Thanks to the partnerships involving states, tribes, conservation organizations and private landowners galvanized under the ESA, the Service explains it is now able to propose turning management of all gray wolves back to the states and tribes that have been so central to the species’ recovery.
“The facts are clear and indisputable, the gray wolf no longer meets the definition of a threatened or endangered species,” said DOI Acting Secretary David Bernhardt. “Today the wolf is thriving on its vast range and it is reasonable to conclude it will continue to do so in the future. Today’s action puts us one step closer to transitioning the extraordinary effort that we have invested in gray wolf recovery to other species who actually need the protections of the Endangered Species Act, leaving the states to carry on the legacy of wolf conservation.”
That’s the good news. The bad? If recent history is any indication, the delisting process will drag its way through the courts as the animal rights extremists and anti-hunters will, no doubt, continue their quest to keep the gray wolf on the ESA, seemingly forever. These groups have fought every effort to let the states manage their growing wolf populations. And, frankly, the groups have been quite successful at blocking attempts to return wolf management to the states.
As these groups pushed their legal attempts to keep wolves listed, the NRA, Safari Club International and other pro-hunting organizations gained intervenor status in these suits to help vindicate the scientific management of the wolves through state fish and wildlife agencies.
“For years,” the NRA-ILA article explained, “the NRA has been working to ensure that sound wildlife management practices implemented by the states, and not federal politics, govern the control of wolf populations in the United States.”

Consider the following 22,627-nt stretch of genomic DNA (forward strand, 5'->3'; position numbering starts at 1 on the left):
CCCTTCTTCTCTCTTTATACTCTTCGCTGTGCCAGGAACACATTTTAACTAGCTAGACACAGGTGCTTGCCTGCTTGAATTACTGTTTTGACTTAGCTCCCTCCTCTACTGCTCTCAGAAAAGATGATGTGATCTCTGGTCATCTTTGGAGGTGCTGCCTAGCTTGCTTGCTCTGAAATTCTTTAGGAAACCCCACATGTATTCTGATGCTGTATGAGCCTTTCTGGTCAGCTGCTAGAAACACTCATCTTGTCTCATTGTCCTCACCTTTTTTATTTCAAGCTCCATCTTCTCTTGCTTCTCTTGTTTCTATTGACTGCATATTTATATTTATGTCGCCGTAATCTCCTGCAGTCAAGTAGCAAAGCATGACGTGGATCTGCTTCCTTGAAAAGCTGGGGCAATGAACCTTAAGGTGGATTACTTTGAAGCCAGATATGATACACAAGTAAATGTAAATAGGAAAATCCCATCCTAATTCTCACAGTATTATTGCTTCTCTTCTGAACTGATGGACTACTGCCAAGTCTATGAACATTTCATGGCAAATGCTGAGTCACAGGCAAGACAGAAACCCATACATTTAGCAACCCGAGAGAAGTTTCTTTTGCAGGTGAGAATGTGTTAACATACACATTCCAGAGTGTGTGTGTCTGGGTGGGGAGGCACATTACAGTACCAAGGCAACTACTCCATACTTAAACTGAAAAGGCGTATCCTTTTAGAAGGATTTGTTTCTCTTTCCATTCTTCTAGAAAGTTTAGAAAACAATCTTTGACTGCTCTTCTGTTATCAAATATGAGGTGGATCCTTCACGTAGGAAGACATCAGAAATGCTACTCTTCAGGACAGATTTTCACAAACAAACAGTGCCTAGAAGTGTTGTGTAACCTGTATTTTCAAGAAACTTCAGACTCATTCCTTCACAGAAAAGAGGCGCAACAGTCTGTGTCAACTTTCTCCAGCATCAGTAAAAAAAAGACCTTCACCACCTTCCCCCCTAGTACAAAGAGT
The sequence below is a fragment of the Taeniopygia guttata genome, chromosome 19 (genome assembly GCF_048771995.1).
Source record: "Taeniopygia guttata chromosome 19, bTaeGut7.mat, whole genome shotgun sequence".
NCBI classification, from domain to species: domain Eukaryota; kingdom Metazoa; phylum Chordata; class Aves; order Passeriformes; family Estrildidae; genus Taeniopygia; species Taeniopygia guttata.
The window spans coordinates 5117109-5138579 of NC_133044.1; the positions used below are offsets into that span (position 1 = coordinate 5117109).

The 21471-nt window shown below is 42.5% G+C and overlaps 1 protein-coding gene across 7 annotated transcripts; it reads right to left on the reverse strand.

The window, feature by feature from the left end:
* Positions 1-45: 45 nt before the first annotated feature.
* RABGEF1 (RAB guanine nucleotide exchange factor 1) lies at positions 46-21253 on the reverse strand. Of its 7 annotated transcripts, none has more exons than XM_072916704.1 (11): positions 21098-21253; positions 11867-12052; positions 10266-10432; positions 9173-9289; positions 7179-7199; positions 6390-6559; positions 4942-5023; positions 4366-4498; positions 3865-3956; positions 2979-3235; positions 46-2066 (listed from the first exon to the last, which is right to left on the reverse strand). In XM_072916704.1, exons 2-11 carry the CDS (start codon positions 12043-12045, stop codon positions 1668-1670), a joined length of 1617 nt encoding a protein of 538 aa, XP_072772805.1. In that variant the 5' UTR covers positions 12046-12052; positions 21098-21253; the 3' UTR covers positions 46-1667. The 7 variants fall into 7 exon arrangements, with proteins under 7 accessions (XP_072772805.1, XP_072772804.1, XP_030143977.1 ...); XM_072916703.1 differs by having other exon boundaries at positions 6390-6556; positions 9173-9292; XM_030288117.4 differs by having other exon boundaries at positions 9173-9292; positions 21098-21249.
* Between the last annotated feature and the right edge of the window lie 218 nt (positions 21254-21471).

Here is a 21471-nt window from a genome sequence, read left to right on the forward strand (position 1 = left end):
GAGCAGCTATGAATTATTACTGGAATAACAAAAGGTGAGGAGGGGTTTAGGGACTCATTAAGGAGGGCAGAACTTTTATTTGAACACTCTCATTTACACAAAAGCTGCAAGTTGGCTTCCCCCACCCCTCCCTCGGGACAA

The science and the ESA are clearly on the side of delisting the gray wolf. According to the USFWS announcement, “The measure for listing a species under the ESA is whether wolves are in danger of extinction or at risk of becoming so in the foreseeable future, throughout all or a significant portion of their current range. The ESA does not require wolves to be present throughout all of their former range or for populations to be at historical levels for delisting to occur.”
It also notes that peer-reviewed studies on factors such as habitat and prey availability, gray wolf adaptability (including to changing climate conditions), recovery activities and post-delisting regulatory mechanisms, and predictions about how these may affect the wolves in the future are consistent in guiding the Service’s decision to delist. "By any scientific measure, wolves no longer meet the ESA’s standard for protection."
NRA Institute for Legislative Action (NRA-ILA) Associate Litigation Counsel Michael Jean offered an estimate on what the timeline might look like. “It took the USFWS 15 months to sort through grizzly bear comments during that species’ delisting process before releasing a Final Rule. And add a couple years of litigation on to the end of that.”
NRA-ILA and the NRA Hunters’ Leadership Forum will continue to follow this important issue, one that at its core is about the right of states to manage their wildlife under the extremely successful North American Model of Wildlife Conservation.
■ ■ ■
About the Author: Brian McCombie is a field editor and editorial contributor for the NRA's American Hunter and this website, NRAHLF.org. He writes about firearms and gear for the NRA's Shooting Illustrated website, as well handling public relations and marketing for companies and manufacturers in the shooting sports industry. He is a member of the National Rifle Association and the National Shooting Sports Foundation. Brian likes hunting hogs, shooting 1911s chambered in 10 mm and .45 ACP, watching the Chicago Bears and relaxing with Squinchy, his orange tabby cat.